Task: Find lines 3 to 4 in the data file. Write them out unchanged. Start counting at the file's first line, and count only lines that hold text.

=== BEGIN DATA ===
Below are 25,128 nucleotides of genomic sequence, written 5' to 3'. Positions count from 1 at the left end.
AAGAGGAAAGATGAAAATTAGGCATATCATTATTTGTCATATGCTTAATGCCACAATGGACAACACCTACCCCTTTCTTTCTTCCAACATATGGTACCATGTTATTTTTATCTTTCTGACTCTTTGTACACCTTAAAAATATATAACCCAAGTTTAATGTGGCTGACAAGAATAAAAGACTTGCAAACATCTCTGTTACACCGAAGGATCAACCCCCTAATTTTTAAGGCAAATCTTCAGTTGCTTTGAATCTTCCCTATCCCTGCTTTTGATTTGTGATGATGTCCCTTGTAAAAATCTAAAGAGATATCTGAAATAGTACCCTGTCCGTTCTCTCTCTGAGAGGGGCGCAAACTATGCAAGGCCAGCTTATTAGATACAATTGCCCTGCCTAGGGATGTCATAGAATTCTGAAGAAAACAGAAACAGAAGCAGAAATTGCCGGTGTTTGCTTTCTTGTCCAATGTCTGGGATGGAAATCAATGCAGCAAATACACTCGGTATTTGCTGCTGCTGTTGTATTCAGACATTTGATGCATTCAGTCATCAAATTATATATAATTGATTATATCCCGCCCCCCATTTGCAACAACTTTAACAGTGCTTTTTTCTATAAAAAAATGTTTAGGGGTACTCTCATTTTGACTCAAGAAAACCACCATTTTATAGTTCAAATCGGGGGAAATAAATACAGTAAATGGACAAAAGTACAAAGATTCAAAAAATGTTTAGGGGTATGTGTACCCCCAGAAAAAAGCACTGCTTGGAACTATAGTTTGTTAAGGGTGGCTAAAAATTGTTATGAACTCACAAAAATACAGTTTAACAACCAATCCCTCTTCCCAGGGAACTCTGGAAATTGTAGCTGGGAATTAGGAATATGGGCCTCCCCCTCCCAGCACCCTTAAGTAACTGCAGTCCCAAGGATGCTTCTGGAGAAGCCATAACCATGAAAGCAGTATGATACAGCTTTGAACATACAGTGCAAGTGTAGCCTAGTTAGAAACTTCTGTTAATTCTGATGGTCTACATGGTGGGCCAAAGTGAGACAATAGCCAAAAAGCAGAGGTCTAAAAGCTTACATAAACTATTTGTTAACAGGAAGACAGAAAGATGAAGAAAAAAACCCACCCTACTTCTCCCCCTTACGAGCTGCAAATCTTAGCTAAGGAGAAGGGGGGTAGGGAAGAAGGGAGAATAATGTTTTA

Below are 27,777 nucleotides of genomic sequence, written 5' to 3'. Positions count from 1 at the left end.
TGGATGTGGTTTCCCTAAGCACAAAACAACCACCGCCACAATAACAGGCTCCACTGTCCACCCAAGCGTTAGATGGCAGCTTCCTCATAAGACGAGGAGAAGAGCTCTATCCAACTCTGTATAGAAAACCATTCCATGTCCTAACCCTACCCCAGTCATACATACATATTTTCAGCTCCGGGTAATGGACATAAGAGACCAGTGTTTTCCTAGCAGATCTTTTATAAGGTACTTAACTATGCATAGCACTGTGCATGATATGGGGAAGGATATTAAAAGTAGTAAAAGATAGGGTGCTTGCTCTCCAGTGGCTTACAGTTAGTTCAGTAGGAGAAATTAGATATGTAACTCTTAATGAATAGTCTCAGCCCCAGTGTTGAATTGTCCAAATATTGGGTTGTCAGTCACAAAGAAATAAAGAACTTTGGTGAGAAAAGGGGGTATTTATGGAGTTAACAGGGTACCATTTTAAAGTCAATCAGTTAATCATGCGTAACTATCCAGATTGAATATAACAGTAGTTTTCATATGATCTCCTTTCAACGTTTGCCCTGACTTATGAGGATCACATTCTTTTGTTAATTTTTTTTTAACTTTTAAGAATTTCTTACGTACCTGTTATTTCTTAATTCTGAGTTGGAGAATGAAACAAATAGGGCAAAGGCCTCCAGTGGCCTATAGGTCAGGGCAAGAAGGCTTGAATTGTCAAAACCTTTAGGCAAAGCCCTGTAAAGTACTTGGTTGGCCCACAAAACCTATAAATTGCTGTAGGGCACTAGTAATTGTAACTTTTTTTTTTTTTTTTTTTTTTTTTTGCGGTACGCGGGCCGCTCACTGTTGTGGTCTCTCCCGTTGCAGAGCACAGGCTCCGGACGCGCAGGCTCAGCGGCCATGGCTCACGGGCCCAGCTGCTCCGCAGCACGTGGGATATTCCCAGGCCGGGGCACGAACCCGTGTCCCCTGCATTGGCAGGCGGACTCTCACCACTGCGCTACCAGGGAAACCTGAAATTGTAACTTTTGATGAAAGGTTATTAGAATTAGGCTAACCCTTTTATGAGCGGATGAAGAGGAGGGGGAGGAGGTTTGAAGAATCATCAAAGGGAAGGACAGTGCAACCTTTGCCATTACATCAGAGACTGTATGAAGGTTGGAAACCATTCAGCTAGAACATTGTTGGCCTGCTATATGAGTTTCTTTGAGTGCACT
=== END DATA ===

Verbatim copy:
Below are 27,777 nucleotides of genomic sequence, written 5' to 3'. Positions count from 1 at the left end.
TGGATGTGGTTTCCCTAAGCACAAAACAACCACCGCCACAATAACAGGCTCCACTGTCCACCCAAGCGTTAGATGGCAGCTTCCTCATAAGACGAGGAGAAGAGCTCTATCCAACTCTGTATAGAAAACCATTCCATGTCCTAACCCTACCCCAGTCATACATACATATTTTCAGCTCCGGGTAATGGACATAAGAGACCAGTGTTTTCCTAGCAGATCTTTTATAAGGTACTTAACTATGCATAGCACTGTGCATGATATGGGGAAGGATATTAAAAGTAGTAAAAGATAGGGTGCTTGCTCTCCAGTGGCTTACAGTTAGTTCAGTAGGAGAAATTAGATATGTAACTCTTAATGAATAGTCTCAGCCCCAGTGTTGAATTGTCCAAATATTGGGTTGTCAGTCACAAAGAAATAAAGAACTTTGGTGAGAAAAGGGGGTATTTATGGAGTTAACAGGGTACCATTTTAAAGTCAATCAGTTAATCATGCGTAACTATCCAGATTGAATATAACAGTAGTTTTCATATGATCTCCTTTCAACGTTTGCCCTGACTTATGAGGATCACATTCTTTTGTTAATTTTTTTTTAACTTTTAAGAATTTCTTACGTACCTGTTATTTCTTAATTCTGAGTTGGAGAATGAAACAAATAGGGCAAAGGCCTCCAGTGGCCTATAGGTCAGGGCAAGAAGGCTTGAATTGTCAAAACCTTTAGGCAAAGCCCTGTAAAGTACTTGGTTGGCCCACAAAACCTATAAATTGCTGTAGGGCACTAGTAATTGTAACTTTTTTTTTTTTTTTTTTTTTTTTTTGCGGTACGCGGGCCGCTCACTGTTGTGGTCTCTCCCGTTGCAGAGCACAGGCTCCGGACGCGCAGGCTCAGCGGCCATGGCTCACGGGCCCAGCTGCTCCGCAGCACGTGGGATATTCCCAGGCCGGGGCACGAACCCGTGTCCCCTGCATTGGCAGGCGGACTCTCACCACTGCGCTACCAGGGAAACCTGAAATTGTAACTTTTGATGAAAGGTTATTAGAATTAGGCTAACCCTTTTATGAGCGGATGAAGAGGAGGGGGAGGAGGTTTGAAGAATCATCAAAGGGAAGGACAGTGCAACCTTTGCCATTACATCAGAGACTGTATGAAGGTTGGAAACCATTCAGCTAGAACATTGTTGGCCTGCTATATGAGTTTCTTTGAGTGCACT